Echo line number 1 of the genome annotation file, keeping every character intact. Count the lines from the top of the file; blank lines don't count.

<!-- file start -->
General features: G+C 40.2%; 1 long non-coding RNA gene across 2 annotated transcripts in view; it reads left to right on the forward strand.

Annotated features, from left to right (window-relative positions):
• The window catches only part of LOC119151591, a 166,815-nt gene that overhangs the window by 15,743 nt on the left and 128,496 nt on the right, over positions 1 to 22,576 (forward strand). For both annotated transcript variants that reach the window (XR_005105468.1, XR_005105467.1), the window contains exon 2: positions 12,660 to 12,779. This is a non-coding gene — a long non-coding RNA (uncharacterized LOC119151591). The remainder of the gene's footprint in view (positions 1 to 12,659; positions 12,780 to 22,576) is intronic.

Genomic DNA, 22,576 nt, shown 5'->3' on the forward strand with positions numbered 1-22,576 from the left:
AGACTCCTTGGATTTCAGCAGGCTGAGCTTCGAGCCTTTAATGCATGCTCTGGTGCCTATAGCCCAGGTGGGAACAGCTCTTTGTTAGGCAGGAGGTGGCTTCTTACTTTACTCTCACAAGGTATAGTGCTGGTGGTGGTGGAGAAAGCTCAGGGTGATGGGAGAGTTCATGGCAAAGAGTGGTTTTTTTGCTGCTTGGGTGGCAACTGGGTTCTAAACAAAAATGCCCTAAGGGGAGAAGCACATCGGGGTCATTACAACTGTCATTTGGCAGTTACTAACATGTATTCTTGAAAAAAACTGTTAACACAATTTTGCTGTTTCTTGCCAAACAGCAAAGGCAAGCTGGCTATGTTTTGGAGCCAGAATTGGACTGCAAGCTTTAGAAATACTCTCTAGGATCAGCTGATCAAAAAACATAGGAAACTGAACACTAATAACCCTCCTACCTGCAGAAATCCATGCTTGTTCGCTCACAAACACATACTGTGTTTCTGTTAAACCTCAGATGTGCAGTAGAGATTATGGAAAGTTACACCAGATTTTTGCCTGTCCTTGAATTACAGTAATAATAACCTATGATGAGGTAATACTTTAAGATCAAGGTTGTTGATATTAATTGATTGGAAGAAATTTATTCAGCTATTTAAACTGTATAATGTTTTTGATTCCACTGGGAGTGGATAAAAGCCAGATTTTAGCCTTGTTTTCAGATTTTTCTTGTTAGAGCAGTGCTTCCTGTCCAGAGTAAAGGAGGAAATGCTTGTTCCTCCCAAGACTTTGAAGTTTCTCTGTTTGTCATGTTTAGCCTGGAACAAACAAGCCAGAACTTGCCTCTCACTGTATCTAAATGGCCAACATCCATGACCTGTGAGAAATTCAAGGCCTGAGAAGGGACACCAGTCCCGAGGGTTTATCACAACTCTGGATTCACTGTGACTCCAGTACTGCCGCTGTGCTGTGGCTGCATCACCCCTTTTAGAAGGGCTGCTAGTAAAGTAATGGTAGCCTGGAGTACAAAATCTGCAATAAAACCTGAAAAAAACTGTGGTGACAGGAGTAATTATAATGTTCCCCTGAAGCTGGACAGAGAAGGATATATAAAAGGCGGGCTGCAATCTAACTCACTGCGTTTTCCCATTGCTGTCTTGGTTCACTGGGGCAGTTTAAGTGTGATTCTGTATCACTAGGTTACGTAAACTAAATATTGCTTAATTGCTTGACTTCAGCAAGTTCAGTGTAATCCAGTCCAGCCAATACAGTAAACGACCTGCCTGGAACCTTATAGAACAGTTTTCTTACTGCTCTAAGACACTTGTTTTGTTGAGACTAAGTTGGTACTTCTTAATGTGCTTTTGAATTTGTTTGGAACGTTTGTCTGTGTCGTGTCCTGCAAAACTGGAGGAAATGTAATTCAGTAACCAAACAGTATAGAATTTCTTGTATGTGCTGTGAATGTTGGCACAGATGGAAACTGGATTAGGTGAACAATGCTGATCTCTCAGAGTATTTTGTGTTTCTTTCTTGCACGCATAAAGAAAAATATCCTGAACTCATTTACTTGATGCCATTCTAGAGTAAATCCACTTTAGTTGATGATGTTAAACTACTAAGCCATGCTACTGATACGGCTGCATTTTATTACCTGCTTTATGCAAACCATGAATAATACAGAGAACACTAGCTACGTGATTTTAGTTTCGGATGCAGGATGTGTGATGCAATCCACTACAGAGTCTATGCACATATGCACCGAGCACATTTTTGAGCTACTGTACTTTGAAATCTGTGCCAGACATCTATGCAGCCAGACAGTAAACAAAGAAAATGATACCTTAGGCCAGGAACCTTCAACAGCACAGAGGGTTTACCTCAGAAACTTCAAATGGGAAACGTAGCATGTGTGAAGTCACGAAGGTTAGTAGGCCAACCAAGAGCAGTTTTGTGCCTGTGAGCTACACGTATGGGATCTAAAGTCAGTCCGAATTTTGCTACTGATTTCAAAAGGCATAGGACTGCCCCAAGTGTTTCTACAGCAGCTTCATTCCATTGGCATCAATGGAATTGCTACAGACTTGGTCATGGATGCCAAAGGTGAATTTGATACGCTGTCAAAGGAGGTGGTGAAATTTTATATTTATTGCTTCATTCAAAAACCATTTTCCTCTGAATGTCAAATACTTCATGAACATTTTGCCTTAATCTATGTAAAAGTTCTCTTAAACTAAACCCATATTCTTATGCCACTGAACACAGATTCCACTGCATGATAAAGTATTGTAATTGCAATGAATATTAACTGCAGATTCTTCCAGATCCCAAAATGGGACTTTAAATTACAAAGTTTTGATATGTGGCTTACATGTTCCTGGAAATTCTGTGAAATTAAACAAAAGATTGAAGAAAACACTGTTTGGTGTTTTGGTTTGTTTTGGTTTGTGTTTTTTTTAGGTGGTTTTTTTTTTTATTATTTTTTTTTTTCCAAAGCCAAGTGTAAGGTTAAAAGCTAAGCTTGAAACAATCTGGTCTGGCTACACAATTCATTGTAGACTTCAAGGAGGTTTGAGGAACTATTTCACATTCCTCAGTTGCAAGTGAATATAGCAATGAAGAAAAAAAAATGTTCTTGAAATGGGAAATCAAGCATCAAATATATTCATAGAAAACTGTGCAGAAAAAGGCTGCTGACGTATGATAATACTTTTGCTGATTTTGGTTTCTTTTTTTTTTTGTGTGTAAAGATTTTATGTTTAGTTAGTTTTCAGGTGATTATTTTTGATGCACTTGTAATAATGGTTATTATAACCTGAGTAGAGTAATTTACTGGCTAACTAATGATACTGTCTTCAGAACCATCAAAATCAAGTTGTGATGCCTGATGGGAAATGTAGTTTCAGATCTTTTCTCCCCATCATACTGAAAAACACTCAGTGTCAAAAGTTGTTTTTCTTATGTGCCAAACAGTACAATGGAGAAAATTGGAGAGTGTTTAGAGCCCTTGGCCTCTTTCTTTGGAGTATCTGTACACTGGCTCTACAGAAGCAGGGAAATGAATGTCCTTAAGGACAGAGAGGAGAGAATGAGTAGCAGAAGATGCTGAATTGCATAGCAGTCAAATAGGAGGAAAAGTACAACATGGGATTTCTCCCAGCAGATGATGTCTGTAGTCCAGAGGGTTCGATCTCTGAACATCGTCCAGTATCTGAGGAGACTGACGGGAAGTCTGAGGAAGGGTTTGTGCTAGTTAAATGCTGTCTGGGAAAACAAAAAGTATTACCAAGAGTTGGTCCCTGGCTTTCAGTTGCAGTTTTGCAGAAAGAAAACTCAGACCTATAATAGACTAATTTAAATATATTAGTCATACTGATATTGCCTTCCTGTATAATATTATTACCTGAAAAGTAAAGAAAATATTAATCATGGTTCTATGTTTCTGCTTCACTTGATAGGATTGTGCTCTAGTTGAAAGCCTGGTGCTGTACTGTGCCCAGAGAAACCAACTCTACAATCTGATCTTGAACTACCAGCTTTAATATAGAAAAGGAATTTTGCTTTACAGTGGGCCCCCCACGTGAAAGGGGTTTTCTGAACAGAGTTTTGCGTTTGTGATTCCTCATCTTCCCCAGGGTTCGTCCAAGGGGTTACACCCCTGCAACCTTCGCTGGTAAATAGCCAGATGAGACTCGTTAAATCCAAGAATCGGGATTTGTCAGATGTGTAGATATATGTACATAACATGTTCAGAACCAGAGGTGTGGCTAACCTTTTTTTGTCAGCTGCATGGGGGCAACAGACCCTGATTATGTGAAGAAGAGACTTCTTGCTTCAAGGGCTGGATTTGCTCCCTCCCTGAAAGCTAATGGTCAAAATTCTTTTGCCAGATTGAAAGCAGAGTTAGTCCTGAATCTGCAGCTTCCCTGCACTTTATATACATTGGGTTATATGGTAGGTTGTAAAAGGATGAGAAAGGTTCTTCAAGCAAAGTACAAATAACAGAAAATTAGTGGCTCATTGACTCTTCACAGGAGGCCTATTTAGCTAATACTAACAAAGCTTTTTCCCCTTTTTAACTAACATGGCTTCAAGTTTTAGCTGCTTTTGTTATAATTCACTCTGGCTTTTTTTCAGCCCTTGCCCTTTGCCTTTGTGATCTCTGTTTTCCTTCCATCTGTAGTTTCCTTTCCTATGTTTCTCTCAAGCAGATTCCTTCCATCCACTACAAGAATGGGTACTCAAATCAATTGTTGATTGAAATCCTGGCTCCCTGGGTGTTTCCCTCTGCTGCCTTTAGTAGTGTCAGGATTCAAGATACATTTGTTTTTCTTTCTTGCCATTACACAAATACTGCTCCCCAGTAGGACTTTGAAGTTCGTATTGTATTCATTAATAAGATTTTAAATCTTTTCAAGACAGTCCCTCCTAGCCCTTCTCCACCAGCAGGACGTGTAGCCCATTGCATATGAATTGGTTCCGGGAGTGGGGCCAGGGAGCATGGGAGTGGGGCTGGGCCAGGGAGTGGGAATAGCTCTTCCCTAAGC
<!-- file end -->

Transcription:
General features: G+C 40.2%; 1 long non-coding RNA gene across 2 annotated transcripts in view; it reads left to right on the forward strand.